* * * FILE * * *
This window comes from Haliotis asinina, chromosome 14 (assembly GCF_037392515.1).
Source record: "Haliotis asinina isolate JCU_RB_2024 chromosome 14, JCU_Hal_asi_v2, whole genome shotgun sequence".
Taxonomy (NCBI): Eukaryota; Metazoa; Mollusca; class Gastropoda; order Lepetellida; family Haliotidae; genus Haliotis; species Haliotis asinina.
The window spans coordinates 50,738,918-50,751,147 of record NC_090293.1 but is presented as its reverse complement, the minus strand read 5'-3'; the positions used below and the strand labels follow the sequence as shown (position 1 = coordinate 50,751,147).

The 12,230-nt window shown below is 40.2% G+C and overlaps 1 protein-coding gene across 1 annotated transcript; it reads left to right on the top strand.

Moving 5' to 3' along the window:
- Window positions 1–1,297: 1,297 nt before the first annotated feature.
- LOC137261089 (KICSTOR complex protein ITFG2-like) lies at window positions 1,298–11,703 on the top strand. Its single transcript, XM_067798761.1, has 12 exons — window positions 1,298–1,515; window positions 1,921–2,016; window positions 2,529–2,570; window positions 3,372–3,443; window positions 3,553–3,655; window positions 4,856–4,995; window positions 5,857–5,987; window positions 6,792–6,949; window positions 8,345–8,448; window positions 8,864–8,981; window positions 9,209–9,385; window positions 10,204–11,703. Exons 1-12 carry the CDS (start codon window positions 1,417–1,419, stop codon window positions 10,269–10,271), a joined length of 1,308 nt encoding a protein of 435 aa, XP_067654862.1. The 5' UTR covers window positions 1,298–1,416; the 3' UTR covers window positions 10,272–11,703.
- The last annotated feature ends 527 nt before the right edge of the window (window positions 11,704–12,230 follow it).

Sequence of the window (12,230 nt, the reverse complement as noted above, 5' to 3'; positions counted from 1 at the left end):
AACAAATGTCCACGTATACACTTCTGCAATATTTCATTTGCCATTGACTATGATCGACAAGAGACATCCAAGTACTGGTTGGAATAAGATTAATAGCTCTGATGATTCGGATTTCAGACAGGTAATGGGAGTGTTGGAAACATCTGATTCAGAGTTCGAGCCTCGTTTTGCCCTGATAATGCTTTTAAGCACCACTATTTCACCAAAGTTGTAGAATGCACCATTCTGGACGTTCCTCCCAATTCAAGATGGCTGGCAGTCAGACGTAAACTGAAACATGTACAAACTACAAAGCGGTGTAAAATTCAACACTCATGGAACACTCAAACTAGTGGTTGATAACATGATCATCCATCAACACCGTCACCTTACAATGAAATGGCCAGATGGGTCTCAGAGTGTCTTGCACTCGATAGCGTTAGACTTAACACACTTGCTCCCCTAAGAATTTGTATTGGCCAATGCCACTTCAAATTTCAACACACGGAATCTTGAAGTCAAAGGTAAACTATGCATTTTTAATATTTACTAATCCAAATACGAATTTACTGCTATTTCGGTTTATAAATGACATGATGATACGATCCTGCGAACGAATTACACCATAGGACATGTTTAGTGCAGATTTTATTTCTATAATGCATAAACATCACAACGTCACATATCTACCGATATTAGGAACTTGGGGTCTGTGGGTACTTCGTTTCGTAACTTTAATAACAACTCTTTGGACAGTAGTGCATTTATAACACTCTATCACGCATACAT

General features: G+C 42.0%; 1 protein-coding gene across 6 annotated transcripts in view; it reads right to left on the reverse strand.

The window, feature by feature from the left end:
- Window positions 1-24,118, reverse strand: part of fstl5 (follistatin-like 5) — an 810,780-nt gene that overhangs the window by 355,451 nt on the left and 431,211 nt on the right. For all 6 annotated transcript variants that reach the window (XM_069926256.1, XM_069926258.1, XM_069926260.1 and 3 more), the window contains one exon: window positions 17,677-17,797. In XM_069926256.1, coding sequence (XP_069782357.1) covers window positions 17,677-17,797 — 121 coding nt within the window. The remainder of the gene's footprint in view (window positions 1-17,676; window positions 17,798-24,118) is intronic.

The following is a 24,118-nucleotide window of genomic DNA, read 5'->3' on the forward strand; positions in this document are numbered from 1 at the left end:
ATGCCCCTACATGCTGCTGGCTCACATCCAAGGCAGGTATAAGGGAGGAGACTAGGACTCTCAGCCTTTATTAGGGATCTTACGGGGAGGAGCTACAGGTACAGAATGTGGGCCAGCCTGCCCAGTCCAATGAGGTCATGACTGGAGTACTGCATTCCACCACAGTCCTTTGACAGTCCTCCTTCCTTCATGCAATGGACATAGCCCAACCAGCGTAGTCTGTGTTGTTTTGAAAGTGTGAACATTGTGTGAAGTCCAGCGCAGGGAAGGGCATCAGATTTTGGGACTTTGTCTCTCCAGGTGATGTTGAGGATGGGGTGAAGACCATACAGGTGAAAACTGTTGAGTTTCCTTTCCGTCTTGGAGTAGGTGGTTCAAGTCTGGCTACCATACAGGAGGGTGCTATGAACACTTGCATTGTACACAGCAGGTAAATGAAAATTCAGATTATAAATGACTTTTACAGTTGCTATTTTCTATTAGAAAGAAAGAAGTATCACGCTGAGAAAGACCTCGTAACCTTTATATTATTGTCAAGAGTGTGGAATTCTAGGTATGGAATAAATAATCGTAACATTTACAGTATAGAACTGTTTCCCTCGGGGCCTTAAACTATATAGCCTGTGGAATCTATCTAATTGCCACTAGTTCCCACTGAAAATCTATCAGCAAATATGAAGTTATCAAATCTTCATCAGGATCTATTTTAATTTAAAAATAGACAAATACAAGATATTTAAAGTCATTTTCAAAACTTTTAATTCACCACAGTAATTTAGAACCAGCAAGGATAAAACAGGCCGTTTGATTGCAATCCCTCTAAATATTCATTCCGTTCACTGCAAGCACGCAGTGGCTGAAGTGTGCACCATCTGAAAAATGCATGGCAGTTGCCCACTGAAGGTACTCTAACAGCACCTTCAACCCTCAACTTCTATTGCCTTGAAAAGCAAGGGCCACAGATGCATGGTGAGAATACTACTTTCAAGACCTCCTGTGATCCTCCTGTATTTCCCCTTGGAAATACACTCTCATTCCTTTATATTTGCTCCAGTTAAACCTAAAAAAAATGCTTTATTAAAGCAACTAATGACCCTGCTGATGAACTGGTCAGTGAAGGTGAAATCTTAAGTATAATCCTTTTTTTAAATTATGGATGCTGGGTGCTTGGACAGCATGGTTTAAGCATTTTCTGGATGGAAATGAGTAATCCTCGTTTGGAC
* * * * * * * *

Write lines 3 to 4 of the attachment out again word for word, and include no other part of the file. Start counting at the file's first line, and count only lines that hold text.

Taxonomy (NCBI): Eukaryota; Metazoa; Mollusca; class Gastropoda; order Lepetellida; family Haliotidae; genus Haliotis; species Haliotis asinina.
The window spans coordinates 50,738,918-50,751,147 of record NC_090293.1 but is presented as its reverse complement, the minus strand read 5'-3'; the positions used below and the strand labels follow the sequence as shown (position 1 = coordinate 50,751,147).